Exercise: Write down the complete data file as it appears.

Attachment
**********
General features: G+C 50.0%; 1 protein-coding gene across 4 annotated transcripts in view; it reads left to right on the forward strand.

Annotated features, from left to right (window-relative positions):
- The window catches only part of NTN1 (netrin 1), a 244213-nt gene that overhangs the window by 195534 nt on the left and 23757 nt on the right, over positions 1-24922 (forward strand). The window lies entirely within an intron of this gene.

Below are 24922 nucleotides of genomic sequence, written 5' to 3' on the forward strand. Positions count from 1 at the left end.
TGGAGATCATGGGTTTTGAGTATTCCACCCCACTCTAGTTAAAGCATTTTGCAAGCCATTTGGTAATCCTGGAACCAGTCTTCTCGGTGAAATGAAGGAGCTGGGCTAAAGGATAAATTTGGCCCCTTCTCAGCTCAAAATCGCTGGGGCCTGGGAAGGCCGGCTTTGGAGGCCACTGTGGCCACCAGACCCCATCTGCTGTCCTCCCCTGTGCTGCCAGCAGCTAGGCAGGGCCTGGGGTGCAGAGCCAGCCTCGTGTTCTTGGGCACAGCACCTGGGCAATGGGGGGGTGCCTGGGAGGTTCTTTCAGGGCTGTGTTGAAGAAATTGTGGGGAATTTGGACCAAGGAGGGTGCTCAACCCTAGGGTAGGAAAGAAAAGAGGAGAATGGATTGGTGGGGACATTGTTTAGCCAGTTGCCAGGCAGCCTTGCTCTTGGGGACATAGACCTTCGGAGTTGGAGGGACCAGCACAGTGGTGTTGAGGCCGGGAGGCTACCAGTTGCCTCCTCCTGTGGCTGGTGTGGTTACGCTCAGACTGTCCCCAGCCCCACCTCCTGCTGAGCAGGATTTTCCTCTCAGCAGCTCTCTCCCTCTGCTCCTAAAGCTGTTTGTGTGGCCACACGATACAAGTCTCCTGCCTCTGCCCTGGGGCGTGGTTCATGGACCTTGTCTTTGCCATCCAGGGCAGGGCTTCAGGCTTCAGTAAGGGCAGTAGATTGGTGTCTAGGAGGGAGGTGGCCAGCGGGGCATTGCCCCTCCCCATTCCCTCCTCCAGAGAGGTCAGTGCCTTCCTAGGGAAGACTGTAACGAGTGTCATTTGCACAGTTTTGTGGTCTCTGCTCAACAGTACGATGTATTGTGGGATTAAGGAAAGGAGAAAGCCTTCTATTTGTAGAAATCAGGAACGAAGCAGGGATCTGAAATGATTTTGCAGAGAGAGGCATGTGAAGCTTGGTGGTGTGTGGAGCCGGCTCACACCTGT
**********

General features: G+C 50.0%; 1 protein-coding gene across 4 annotated transcripts in view; it reads left to right on the forward strand.

Annotated features, from left to right (window-relative positions):
- The window catches only part of NTN1 (netrin 1), a 244213-nt gene that overhangs the window by 195534 nt on the left and 23757 nt on the right, over positions 1-24922 (forward strand). The window lies entirely within an intron of this gene.

Below are 24922 nucleotides of genomic sequence, written 5' to 3' on the forward strand. Positions count from 1 at the left end.
TGGAGATCATGGGTTTTGAGTATTCCACCCCACTCTAGTTAAAGCATTTTGCAAGCCATTTGGTAATCCTGGAACCAGTCTTCTCGGTGAAATGAAGGAGCTGGGCTAAAGGATAAATTTGGCCCCTTCTCAGCTCAAAATCGCTGGGGCCTGGGAAGGCCGGCTTTGGAGGCCACTGTGGCCACCAGACCCCATCTGCTGTCCTCCCCTGTGCTGCCAGCAGCTAGGCAGGGCCTGGGGTGCAGAGCCAGCCTCGTGTTCTTGGGCACAGCACCTGGGCAATGGGGGGGTGCCTGGGAGGTTCTTTCAGGGCTGTGTTGAAGAAATTGTGGGGAATTTGGACCAAGGAGGGTGCTCAACCCTAGGGTAGGAAAGAAAAGAGGAGAATGGATTGGTGGGGACATTGTTTAGCCAGTTGCCAGGCAGCCTTGCTCTTGGGGACATAGACCTTCGGAGTTGGAGGGACCAGCACAGTGGTGTTGAGGCCGGGAGGCTACCAGTTGCCTCCTCCTGTGGCTGGTGTGGTTACGCTCAGACTGTCCCCAGCCCCACCTCCTGCTGAGCAGGATTTTCCTCTCAGCAGCTCTCTCCCTCTGCTCCTAAAGCTGTTTGTGTGGCCACACGATACAAGTCTCCTGCCTCTGCCCTGGGGCGTGGTTCATGGACCTTGTCTTTGCCATCCAGGGCAGGGCTTCAGGCTTCAGTAAGGGCAGTAGATTGGTGTCTAGGAGGGAGGTGGCCAGCGGGGCATTGCCCCTCCCCATTCCCTCCTCCAGAGAGGTCAGTGCCTTCCTAGGGAAGACTGTAACGAGTGTCATTTGCACAGTTTTGTGGTCTCTGCTCAACAGTACGATGTATTGTGGGATTAAGGAAAGGAGAAAGCCTTCTATTTGTAGAAATCAGGAACGAAGCAGGGATCTGAAATGATTTTGCAGAGAGAGGCATGTGAAGCTTGGTGGTGTGTGGAGCCGGCTCACACCTGT